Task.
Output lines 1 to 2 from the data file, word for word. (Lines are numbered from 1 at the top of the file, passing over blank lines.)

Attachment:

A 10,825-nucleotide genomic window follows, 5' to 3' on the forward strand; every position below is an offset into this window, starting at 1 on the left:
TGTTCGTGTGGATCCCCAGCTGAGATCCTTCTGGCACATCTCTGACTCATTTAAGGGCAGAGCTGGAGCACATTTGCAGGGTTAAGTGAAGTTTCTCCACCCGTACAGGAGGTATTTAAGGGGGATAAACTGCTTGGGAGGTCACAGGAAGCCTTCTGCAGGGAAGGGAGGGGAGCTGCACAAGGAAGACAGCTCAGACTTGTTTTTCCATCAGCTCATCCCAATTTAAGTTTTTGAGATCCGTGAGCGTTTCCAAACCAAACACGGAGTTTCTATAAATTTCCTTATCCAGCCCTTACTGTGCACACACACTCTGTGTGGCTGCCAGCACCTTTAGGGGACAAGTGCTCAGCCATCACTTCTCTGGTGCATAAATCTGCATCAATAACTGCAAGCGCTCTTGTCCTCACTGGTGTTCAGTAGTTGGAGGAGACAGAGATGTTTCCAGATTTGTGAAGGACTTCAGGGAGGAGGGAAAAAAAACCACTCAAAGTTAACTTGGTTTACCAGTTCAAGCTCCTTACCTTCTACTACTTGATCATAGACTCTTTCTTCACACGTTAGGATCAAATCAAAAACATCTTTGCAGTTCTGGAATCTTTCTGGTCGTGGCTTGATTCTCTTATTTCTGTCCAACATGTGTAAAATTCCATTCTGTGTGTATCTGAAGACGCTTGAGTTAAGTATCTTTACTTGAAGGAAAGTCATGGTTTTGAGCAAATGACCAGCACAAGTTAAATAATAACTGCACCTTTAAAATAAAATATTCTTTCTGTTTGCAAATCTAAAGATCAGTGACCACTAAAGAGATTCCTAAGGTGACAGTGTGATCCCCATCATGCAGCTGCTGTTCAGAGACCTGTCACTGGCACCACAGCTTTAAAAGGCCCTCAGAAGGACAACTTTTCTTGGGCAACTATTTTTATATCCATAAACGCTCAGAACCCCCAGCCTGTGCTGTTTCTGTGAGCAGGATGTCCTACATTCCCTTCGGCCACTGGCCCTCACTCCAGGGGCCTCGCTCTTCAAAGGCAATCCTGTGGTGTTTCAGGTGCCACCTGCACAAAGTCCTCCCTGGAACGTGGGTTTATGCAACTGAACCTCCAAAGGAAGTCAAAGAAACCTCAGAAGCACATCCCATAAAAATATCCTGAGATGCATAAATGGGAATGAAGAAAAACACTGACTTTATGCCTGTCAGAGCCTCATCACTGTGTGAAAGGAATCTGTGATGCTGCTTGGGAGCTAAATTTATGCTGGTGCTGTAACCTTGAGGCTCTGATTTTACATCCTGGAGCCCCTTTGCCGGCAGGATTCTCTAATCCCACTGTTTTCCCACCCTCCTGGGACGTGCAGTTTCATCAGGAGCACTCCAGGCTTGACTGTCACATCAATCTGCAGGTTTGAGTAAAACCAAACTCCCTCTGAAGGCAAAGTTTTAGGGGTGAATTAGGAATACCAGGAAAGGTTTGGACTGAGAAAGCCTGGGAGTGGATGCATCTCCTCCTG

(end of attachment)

A 10,825-nucleotide genomic window follows, 5' to 3' on the forward strand; every position below is an offset into this window, starting at 1 on the left:
TGTTCGTGTGGATCCCCAGCTGAGATCCTTCTGGCACATCTCTGACTCATTTAAGGGCAGAGCTGGAGCACATTTGCAGGGTTAAGTGAAGTTTCTCCACCCGTACAGGAGGTATTTAAGGGGGATAAACTGCTTGGGAGGTCACAGGAAGCCTTCTGCAGGGAAGGGAGGGGAGCTGCACAAGGAAGACAGCTCAGACTTGTTTTTCCATCAGCTCATCCCAATTTAAGTTTTTGAGATCCGTGAGCGTTTCCAAACCAAACACGGAGTTTCTATAAATTTCCTTATCCAGCCCTTACTGTGCACACACACTCTGTGTGGCTGCCAGCACCTTTAGGGGACAAGTGCTCAGCCATCACTTCTCTGGTGCATAAATCTGCATCAATAACTGCAAGCGCTCTTGTCCTCACTGGTGTTCAGTAGTTGGAGGAGACAGAGATGTTTCCAGATTTGTGAAGGACTTCAGGGAGGAGGGAAAAAAAACCACTCAAAGTTAACTTGGTTTACCAGTTCAAGCTCCTTACCTTCTACTACTTGATCATAGACTCTTTCTTCACACGTTAGGATCAAATCAAAAACATCTTTGCAGTTCTGGAATCTTTCTGGTCGTGGCTTGATTCTCTTATTTCTGTCCAACATGTGTAAAATTCCATTCTGTGTGTATCTGAAGACGCTTGAGTTAAGTATCTTTACTTGAAGGAAAGTCATGGTTTTGAGCAAATGACCAGCACAAGTTAAATAATAACTGCACCTTTAAAATAAAATATTCTTTCTGTTTGCAAATCTAAAGATCAGTGACCACTAAAGAGATTCCTAAGGTGACAGTGTGATCCCCATCATGCAGCTGCTGTTCAGAGACCTGTCACTGGCACCACAGCTTTAAAAGGCCCTCAGAAGGACAACTTTTCTTGGGCAACTATTTTTATATCCATAAACGCTCAGAACCCCCAGCCTGTGCTGTTTCTGTGAGCAGGATGTCCTACATTCCCTTCGGCCACTGGCCCTCACTCCAGGGGCCTCGCTCTTCAAAGGCAATCCTGTGGTGTTTCAGGTGCCACCTGCACAAAGTCCTCCCTGGAACGTGGGTTTATGCAACTGAACCTCCAAAGGAAGTCAAAGAAACCTCAGAAGCACATCCCATAAAAATATCCTGAGATGCATAAATGGGAATGAAGAAAAACACTGACTTTATGCCTGTCAGAGCCTCATCACTGTGTGAAAGGAATCTGTGATGCTGCTTGGGAGCTAAATTTATGCTGGTGCTGTAACCTTGAGGCTCTGATTTTACATCCTGGAGCCCCTTTGCCGGCAGGATTCTCTAATCCCACTGTTTTCCCACCCTCCTGGGACGTGCAGTTTCATCAGGAGCACTCCAGGCTTGACTGTCACATCAATCTGCAGGTTTGAGTAAAACCAAACTCCCTCTGAAGGCAAAGTTTTAGGGGTGAATTAGGAATACCAGGAAAGGTTTGGACTGAGAAAGCCTGGGAGTGGATGCATCTCCTCCTG